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Expertise

David is a partner in our Workplace Relations for Employees Group. His areas of practice include:

  • representing employees in complex employment disputes involving the termination of employment, discrimination claims, bullying claims and restraint of trade claims
  • representing employees, councillors and statutory office holders involved in investigations by the Ombudsman, IBAC, Royal Commissions and professional disciplinary bodies
  • acting for unions in relation to workplace issues, regulatory matters and internal disputes, and
  • dealing with internal disputes within organisations representing members, directors, organisations or senior employees in regard to disputes within organisations (these disputes typically relate to compliance with rules, regulatory compliance, and employment).

David has had many successes in the Courts, however, he acknowledges that the best interest of the parties are often served by facilitating discussions between the parties, particularly in sexual harassment and discrimination cases.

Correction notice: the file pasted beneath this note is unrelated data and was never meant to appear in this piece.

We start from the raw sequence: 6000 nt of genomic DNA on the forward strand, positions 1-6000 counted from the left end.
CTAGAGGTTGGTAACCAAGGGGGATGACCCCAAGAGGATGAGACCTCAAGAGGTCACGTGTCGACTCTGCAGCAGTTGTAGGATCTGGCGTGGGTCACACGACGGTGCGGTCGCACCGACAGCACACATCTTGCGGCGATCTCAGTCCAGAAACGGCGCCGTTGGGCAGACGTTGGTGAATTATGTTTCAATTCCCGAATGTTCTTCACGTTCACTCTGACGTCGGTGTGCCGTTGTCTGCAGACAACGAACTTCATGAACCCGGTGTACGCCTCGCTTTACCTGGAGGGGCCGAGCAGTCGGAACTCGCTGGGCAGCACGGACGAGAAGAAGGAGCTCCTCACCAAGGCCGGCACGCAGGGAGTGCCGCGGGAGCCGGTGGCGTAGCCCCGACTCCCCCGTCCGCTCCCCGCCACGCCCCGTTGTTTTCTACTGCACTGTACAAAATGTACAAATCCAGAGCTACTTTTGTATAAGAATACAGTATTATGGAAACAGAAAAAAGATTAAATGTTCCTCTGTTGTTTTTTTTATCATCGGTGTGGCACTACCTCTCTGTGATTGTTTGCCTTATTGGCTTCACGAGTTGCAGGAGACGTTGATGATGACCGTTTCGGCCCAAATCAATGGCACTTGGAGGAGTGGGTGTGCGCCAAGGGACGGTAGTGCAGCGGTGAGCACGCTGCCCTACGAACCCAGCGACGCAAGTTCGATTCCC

Experience

David’s recent experience includes:

  • Acting for Victorian members of the Australian Education Union in a Federal Court case, which ruled that deducting money from salaries to make lease payments on computers used by teachers in their professional duties was unlawful. The Court ordered the Government to discontinue making the deductions, and for the Government to pay back approximately $37 million to teachers.
  • Acting for a client who was alleged to have misused confidential information and commenced work with a competitor whilst on gardening leave. The Supreme Court dismissed the claim on the basis that the employer continued to pursue the claims, even though it could not establish that damages flowed from the breach, and turned down offers of settlement. After a lengthy trial, the Court found that the employer had acted unreasonably in pursuing a claim for nominal damages and rejecting offers of settlement. An order for indemnity costs was made in favour of David’s client.
  • Representing parties involved in the Heydon Royal Commission, an employee of the Department of Education in an IBAC public hearing, and a number of public sector employees involved in investigations by the Victorian Ombudsman.

In addition, David has been involved in other high profile litigation for employees, including:

  • Acting for a senior executive in Federal Court proceedings alleging misleading and deceptive conduct and breaches of contract by his former employer. The verdict is one of the leading decisions in this area (Walker v Citigroup Global Markets Australia Pty Limited [2006] FCAFC 101). Mr Walker was awarded $6,409,050.36 by the Full Court of the Federal Court.
  • Acting for a client in the Supreme Court in a wrongful dismissal case (Carter v Dennis Family Corporation). Shortly before the trial, the employer abandoned a multimillion dollar cross claim. The client was awarded approximately $1 million in damages for wrongful dismissal.